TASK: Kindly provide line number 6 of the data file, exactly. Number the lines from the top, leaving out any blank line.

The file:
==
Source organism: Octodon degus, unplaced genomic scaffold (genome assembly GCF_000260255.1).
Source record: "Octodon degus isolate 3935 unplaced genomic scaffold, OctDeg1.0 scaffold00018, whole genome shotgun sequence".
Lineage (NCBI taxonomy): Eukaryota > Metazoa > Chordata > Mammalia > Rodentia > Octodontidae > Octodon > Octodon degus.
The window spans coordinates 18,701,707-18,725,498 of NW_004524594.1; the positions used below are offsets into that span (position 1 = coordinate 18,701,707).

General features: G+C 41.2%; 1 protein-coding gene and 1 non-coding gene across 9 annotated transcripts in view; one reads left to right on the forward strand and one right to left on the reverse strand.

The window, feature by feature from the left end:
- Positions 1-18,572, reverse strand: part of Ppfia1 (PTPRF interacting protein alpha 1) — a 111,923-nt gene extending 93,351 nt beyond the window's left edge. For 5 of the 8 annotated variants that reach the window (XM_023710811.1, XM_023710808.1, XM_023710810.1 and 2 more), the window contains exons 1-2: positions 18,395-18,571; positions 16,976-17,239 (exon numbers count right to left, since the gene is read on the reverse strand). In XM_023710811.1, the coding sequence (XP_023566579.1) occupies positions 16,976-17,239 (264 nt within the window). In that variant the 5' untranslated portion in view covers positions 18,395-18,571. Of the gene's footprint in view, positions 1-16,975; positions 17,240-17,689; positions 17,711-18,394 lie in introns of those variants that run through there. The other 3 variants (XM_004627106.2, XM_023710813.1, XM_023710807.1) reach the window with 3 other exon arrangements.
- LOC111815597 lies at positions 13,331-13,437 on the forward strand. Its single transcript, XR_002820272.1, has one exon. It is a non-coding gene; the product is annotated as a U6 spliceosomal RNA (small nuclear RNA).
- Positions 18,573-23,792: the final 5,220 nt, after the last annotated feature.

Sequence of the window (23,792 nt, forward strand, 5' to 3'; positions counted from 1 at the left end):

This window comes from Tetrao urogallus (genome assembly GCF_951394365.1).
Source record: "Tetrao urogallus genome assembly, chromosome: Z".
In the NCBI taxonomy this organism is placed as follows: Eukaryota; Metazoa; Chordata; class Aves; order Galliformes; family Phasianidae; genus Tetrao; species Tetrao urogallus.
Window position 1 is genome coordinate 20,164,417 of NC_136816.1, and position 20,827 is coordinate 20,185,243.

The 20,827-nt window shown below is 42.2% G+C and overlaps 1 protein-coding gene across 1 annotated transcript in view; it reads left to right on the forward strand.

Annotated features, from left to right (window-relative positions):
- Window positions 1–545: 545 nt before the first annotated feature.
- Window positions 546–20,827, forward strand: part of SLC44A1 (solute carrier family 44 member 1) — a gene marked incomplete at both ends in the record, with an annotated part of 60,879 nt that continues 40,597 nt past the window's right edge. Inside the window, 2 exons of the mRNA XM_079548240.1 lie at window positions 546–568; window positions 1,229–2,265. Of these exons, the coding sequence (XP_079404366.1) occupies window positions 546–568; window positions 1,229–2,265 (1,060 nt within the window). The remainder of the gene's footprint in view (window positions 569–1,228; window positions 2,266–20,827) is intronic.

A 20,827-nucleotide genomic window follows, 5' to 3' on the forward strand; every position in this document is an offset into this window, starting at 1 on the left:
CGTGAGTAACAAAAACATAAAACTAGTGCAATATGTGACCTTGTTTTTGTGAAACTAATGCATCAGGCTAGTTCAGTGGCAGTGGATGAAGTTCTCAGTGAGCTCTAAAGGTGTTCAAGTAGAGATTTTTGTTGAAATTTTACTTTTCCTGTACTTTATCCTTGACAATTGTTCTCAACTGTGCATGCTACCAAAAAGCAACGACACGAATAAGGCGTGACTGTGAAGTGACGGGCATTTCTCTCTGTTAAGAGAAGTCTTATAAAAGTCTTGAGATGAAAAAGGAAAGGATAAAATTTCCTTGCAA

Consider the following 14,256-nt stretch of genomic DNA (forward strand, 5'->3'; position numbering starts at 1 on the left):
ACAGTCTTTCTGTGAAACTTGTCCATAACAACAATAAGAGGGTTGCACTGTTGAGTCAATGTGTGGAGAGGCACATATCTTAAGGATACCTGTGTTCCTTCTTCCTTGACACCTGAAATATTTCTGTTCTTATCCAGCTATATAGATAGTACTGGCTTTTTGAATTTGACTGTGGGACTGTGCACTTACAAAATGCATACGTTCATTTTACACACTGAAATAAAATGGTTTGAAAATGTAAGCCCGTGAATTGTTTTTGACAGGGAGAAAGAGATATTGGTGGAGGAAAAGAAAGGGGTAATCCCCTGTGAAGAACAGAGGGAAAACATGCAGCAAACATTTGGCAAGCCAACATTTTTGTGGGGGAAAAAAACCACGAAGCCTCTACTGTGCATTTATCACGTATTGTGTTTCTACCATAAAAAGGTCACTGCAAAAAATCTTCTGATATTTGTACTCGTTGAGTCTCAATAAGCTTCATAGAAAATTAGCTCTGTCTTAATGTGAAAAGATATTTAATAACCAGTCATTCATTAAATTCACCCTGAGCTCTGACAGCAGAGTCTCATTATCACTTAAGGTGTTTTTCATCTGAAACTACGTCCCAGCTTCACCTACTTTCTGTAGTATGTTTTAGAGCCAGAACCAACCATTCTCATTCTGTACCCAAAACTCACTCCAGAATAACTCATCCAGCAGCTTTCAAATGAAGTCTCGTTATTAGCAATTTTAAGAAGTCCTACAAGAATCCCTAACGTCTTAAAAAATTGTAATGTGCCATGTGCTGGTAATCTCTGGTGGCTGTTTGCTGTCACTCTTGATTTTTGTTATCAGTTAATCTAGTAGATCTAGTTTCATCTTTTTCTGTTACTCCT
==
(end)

The window, feature by feature from the left end: